Thursday, Jun 21, 2018
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Ohio State

Meyer upset that collective group isn’t best-rated class

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COLUMBUS — For the earliest arrivals in Ohio State’s far-reaching recruiting class, the first adjustment to college in snowbound Ohio proved easy.

"I’d rather be cold than hot," said five-star linebacker Raekwon McMillan, who endured mostly the latter in his hometown of Hinesville, Ga.

The next step? Bracing for life in the Big Ten — and ASAP.

Ohio State received signatures from 23 prospects Wednesday in a blue-chip haul coach Urban Meyer is counting on to leave an early impression this fall.

Meyer called it his best class yet at OSU — the first two were also ranked among the top-five nationally — even admitting he hoped the Buckeyes would finish atop the recruiting rankings. They settled for No. 3, according to the major scouting services.

"I hear people say it's not important," Meyer said of the rankings. "I disagree. As long as you're keeping score, we're going to try to win. I'm disappointed we weren't the No. 1 class in the country, and our staff knows we're disappointed about that."

Consider the disappointment relative.

About the only thing that didn’t go the Buckeyes’ way Wednesday was the latest act in the soap opera of five-star Michigan defensive lineman Malik McDowell, who chose Michigan State against the wishes of his parents. While McDowell’s mother and father have publicly blasted MSU — urging their son to go anywhere but East Lansing — the Southfield, Mich., native chose the Spartans over OSU and Florida State in a morning ceremony at his high school. (He has reportedly not yet signed a letter of intent making the commitment official.)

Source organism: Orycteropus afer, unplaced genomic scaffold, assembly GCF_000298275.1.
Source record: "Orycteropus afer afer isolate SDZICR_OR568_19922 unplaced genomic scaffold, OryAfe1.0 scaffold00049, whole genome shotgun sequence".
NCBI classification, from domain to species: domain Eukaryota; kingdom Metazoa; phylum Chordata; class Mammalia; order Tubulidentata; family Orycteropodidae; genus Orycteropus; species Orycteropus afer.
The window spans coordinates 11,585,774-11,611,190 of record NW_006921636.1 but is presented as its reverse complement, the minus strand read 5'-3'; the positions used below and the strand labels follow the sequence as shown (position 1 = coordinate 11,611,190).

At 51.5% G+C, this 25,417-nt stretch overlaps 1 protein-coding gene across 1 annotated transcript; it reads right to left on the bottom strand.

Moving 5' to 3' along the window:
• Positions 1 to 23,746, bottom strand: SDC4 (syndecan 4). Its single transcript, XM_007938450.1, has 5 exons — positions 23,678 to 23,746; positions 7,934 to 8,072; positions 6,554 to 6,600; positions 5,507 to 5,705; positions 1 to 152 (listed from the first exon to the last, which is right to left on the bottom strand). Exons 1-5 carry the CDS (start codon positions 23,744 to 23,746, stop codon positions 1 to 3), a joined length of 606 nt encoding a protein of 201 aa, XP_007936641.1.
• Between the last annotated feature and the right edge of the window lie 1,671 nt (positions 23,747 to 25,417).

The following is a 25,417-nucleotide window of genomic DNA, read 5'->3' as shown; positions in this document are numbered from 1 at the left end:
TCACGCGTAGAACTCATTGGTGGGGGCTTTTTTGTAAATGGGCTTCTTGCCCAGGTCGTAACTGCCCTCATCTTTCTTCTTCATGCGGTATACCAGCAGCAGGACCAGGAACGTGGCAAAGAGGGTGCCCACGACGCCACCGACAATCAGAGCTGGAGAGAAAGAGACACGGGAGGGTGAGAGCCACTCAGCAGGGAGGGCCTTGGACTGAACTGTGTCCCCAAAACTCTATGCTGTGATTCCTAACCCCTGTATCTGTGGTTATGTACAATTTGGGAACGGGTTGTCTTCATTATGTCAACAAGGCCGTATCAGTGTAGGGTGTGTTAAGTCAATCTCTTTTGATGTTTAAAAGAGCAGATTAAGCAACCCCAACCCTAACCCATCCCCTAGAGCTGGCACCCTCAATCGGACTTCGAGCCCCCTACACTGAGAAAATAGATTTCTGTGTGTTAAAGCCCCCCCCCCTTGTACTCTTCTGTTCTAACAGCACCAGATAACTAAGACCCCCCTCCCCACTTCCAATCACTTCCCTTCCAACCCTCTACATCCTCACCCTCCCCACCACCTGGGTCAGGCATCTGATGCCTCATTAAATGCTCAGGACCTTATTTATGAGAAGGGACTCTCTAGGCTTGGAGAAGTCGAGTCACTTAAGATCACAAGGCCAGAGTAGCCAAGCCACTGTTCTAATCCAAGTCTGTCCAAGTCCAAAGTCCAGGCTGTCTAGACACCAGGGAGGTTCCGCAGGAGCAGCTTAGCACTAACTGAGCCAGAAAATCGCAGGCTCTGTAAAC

In all, though, it was another signing-day victory for OSU.

Ohio State’s wins over Michigan State in two other late battles were more representative of a class analyst Allen Trieu called "miles ahead" of the next-closest challenger in the Big Ten. Montclair, N.J., defensive lineman Darius Slade flipped his pledge from MSU to Ohio State while the Buckeyes hung on to a commitment from four-star Chicago offensive tackle Jamarco Jones, whose visit to East Lansing last weekend stirred speculation he would trade scarlet for green.

"There would have been a fake smile in here today if we didn’t get [Jones]," Meyer said of the Buckeyes’ centerpiece line recruit.

Instead, he said, "I think we won today."

Meyer and his staff addressed the Buckeyes’ biggest needs — bringing in four linebackers, five offensive linemen, and four receivers — landed the top recruits in Ohio, and cherry-picked 12 states. OSU signed eight top-100 prospects — three more than the rest of the Big Ten landed combined.

"Our best class here?" Meyer said. "Oh, yeah. I think so."

Now, he expects them to waste little time proving it, again emphasizing his firm stance against redshirting freshmen.

Meyer knows you’re probably skeptical. Take last year, which did not play out like he or anyone envisioned. The Buckeyes unveiled the nation’s top-ranked recruiting class in February, only to redshirt 15 freshmen during the fall. That included even touted prospects at positions short on depth.

"We wanted to play more [freshmen] last year," Meyer said. "Gareon Conley should have played last year. That's Gareon's fault and our fault, and the position coach fault, if we're going to sit here and blame, which I'm not doing. But we're counting on these guys to go play."

Johnnie Dixon, a receiver from West Palm, Beach, Fla., said the potential for early playing time was a selling point. He is one of eight incoming recruits already enrolled at OSU.

"Nothing is ever given to you," Dixon said. "[But] depending on how hard you work, it's there."

That goes double at linebacker, which Meyer identified as the Buckeyes’ most critical position in the class. McMillan, St. Vincent-St. Mary’s Dante Booker, Cleveland St. Ignatius’ Kyle Berger, and Cincinnati Moeller’s Sam Hubbard join an already thin unit hit hard by the early departure of All-American Ryan Shazier.

"There are far too many mistakes that have been made in either lack of development or whatever at linebacker, and it’s just not where we need to be," Meyer said. "So there’s four guys we recruited, four guys I'm putting pressure on to get ready for next year."

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